Childhood Apraxia – When Your Child Struggles to Speak
Childhood apraxia is a speech disorder that causes children to have problems moving speech-related muscles correctly when speaking. The problem is not weak muscles; the brain itself sends incorrect signals to the body parts responsible for speech. Speech therapy is necessary to retrain childrens’ brains and to allow them to speak normally and without unnecessary struggles.
Symptoms of Childhood Apraxia
Diagnosing childhood apraxia can be difficult since some of its symptoms overlap with other speech disorders. Watching for symptoms that are unique to childhood apraxia is the key to correctly detecting it. The inability to smoothly transition from one sound, syllable, or word to another is a key symptom of childhood apraxia. Vowel distortions or incorrect vowel sounds are another strong indicator. Difficulties with syllable-stressing – such as emphasizing the wrong syllable or emphasizing every syllable in the word – differentiate childhood apraxia from other speech disorders.
Causes of Childhood Apraxia
Determining the root cause of childhood apraxia can be difficult, and many professionals who successfully treat children with apraxia do not isolate the root cause. However, there are studies that show links between childhood apraxia and factors, including brain injuries, strokes, and genetic disorders. Childhood apraxia cannot be cured, but it can be treated with proper and consistent speech therapy.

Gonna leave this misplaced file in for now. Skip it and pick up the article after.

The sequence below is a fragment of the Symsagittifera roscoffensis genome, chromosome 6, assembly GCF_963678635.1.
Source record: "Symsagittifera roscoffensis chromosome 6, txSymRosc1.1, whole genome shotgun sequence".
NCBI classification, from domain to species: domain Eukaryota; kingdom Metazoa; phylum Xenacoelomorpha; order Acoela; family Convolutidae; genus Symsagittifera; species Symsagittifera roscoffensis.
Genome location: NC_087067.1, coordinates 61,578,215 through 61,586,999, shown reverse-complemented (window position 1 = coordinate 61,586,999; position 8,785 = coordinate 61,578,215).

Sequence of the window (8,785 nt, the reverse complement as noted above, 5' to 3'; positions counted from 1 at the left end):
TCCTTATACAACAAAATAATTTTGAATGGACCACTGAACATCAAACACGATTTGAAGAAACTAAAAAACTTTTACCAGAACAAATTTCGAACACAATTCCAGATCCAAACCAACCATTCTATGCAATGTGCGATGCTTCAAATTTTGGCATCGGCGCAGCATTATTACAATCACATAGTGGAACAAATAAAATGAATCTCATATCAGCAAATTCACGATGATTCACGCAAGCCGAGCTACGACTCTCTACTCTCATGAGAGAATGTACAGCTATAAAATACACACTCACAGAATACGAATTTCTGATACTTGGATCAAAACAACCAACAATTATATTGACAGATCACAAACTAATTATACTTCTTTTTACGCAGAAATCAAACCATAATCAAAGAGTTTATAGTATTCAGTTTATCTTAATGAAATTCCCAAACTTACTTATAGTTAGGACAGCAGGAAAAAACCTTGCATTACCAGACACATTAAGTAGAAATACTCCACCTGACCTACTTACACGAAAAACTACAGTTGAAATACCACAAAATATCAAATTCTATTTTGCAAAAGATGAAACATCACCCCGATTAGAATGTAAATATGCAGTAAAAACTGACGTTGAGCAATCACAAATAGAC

Complications with Childhood Apraxia
Childhood apraxia can affect more than childrens’ speech. Childhood apraxia can hinder every aspect of their learning, including development of motor skills and difficulty with reading and writing. Childhood apraxia can also interfere with childrens’ coordination. Some patients with childhood apraxia are hypersensitive, reacting poorly when exposed to certain materials, fabrics, or sensations.
Treating Childhood Apraxia
The sooner that a child is diagnosed with, and treated for, childhood apraxia, the fewer complications the disorder will cause the child as they develop. Repeating sounds, syllables, and words for the child to learn helps train the child to make the correct sounds. Taking additional efforts to demonstrate how sounds and words are formed are effective at training the child to speak properly. Teaching the child the importance of cues – such as integrating mirrors into therapy or having the child learn hand gestures to reinforce how the mouth should move during specific sounds – can make learning more effective for the child. The practice of co-production – where the therapist and the child say a word at the same time – can further reinforce good speech habits.
If your child has childhood apraxia, contact our office at Speech and Occupational Therapy of North Texas to schedule a consultation and determine what treatment plan is best for your child.